The scope of a CSM’s responsibility depends on the opportunity for mutual value creation, determined by solution complexity and customer size. For simpler solutions and smaller customers, one CSM may handle 50 accounts remotely. At the other end of the spectrum, for key accounts with complex needs, there may be a dedicated mostly on-site CSM. This individual acts as the coach of the customer relationship, bringing in technical experts, trainers, and others as needed.
CSM Balancing Acts
As we said above, CSMs must navigate competing interests in three categories.
Mission: Customer success or company success? The CSM job title reflects a change in the mindset of sellers. Instead of “win the customer,” the focus has shifted to “show the customer the path to value.” This is not always easy, especially at companies with hard-driving, results-oriented sales cultures. Unless leaders purposefully act to change attitudes and behavior, CSMs will be viewed by customers as accomplices in making the company’s quarterly sales goals, not as true trusted advisers. The right mission and culture must be reinforced in the CSM hiring profile, success metrics, and incentive plan.
Profile: Salesperson or consultant? The CSM success profile is more like a consulting profile than a sales one. As advisers, CSMs must leverage their knowledge of company offerings and the customer’s business and their skills in structured and creative problem-solving. CSMs are often hired with specific experience in the customer’s industry or context.
Metrics and incentives: Customer satisfaction or company revenues? Bonus or salary? Excessive emphasis on short-term, revenue-focused performance metrics and incentives can shift CSM attention to company sales goal achievement at the expense of customer success, which diminishes the business relationship and reduces CSM impact. At the same time, without some revenue accountability, CSMs may spend too much time addressing urgent support needs for friendly customers while ignoring growth opportunities. CSM performance metrics can include customer usage (e.g. retention, renewals, consumption) and satisfaction (e.g. net promoter score and other customer feedback). Result metrics over longer timeframes (e.g. annually instead of quarterly) and lower incentive pay are also better suited to the CSM role. The ZS survey indicates 80% of companies put their CSMs on a sales incentive plan with an average salary/incentive pay mix of 75/25. The same companies use an average pay mix of 55/45 for traditional sales roles (e.g. business development/hunters).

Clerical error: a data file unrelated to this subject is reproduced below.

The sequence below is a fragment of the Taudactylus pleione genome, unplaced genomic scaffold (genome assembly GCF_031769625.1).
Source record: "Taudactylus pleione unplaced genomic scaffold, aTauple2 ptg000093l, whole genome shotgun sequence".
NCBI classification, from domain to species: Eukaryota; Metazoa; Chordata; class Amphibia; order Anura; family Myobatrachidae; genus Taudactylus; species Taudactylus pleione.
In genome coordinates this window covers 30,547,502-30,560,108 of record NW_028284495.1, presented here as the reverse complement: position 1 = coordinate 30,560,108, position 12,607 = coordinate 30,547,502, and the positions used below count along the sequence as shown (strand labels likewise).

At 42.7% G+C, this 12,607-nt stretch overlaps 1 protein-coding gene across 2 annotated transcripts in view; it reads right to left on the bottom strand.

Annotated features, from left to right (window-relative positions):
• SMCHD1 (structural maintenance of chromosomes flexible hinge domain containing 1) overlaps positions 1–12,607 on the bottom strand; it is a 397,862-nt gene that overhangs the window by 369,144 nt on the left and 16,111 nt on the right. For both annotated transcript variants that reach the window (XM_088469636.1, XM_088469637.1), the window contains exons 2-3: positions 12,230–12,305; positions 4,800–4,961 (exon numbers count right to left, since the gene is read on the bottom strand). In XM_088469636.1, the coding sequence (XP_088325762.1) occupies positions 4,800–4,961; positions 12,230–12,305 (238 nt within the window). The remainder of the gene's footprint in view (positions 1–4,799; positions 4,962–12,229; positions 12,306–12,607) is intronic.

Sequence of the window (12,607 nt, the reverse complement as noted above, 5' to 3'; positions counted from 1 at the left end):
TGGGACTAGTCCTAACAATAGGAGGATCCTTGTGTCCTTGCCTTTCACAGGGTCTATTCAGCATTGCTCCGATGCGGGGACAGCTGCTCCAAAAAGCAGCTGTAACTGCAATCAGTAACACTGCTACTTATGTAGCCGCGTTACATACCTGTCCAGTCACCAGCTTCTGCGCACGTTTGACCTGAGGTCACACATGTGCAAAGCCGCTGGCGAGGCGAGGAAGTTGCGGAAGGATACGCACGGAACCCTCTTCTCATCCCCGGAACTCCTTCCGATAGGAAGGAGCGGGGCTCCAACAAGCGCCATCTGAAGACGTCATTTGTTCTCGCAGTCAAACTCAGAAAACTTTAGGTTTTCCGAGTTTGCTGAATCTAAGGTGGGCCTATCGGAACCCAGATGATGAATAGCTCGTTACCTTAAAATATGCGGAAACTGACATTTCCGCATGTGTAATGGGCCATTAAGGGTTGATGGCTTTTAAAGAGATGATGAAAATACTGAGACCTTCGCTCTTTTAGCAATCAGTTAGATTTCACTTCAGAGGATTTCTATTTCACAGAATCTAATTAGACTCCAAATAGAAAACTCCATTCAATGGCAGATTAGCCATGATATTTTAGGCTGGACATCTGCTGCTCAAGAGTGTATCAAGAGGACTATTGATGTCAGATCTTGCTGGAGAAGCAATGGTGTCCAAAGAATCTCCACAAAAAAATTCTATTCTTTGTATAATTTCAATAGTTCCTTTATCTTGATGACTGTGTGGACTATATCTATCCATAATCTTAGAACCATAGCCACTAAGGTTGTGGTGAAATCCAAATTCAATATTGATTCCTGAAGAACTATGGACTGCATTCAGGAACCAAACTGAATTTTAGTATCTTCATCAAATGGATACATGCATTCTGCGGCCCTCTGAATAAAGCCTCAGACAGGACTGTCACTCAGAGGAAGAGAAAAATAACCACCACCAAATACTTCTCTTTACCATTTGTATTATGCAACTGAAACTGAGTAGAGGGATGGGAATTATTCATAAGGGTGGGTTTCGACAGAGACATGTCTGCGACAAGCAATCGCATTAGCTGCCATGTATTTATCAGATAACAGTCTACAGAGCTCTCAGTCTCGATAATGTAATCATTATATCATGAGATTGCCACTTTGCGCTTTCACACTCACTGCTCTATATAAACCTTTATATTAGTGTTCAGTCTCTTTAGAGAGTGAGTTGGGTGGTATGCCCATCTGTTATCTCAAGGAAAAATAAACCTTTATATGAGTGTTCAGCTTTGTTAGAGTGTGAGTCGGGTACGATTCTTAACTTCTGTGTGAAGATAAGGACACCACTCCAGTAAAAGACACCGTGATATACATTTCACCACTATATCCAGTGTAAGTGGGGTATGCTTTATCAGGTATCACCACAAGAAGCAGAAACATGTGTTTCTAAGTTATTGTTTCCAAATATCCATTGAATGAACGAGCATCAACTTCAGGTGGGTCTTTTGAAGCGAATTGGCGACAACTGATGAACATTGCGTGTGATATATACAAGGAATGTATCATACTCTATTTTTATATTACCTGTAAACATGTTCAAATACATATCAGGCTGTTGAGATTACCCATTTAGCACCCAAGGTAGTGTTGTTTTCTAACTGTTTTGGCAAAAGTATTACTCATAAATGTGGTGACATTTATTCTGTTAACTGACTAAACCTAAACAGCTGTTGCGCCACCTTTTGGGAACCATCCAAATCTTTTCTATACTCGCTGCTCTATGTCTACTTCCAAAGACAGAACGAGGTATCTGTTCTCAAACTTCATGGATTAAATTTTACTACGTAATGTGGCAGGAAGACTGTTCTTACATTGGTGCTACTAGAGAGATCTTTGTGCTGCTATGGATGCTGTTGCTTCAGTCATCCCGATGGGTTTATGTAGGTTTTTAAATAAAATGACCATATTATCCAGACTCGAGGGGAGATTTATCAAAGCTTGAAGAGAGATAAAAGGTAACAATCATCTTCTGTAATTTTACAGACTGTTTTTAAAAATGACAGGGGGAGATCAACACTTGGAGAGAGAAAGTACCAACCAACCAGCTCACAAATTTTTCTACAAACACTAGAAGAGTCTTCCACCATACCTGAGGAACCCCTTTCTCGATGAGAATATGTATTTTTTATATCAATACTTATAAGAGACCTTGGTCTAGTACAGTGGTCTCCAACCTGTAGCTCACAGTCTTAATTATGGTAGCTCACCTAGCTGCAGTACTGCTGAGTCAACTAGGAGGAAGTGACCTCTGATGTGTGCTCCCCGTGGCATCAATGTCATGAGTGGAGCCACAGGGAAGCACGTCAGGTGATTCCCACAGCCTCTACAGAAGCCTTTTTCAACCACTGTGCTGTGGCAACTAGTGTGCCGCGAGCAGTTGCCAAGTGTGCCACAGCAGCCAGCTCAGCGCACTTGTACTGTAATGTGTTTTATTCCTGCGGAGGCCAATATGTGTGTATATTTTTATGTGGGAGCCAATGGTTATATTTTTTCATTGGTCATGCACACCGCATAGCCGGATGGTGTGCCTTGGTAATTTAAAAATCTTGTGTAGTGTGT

Building Customer Trust
To get full value from suppliers and their CSMs, buyers need to do their part. Buyers may be reluctant to share challenges and future strategies with a CSM, in part because they worry a sales pitch will follow. However, this transparency is critical for a CSM to have impact. As CSMs earns trust, customers invite them to participate in more internal conversations. This gives them insights for recommending a path to value, regardless of whether that path includes additional revenue.
Realizing the power of the CSM is a fine balancing act. Some companies are getting it right, but many are not. By aligning corporate culture and CSM success profiles, incentives, and metrics with the objective of customer success, companies ensure that buyers trust in their CSMs. This allows CSMs to unlock more value for their customers , creating a virtuous circle that ensures mutual success.
Original article located at https://hbr.org/2019/11/what-is-a-customer-success-manager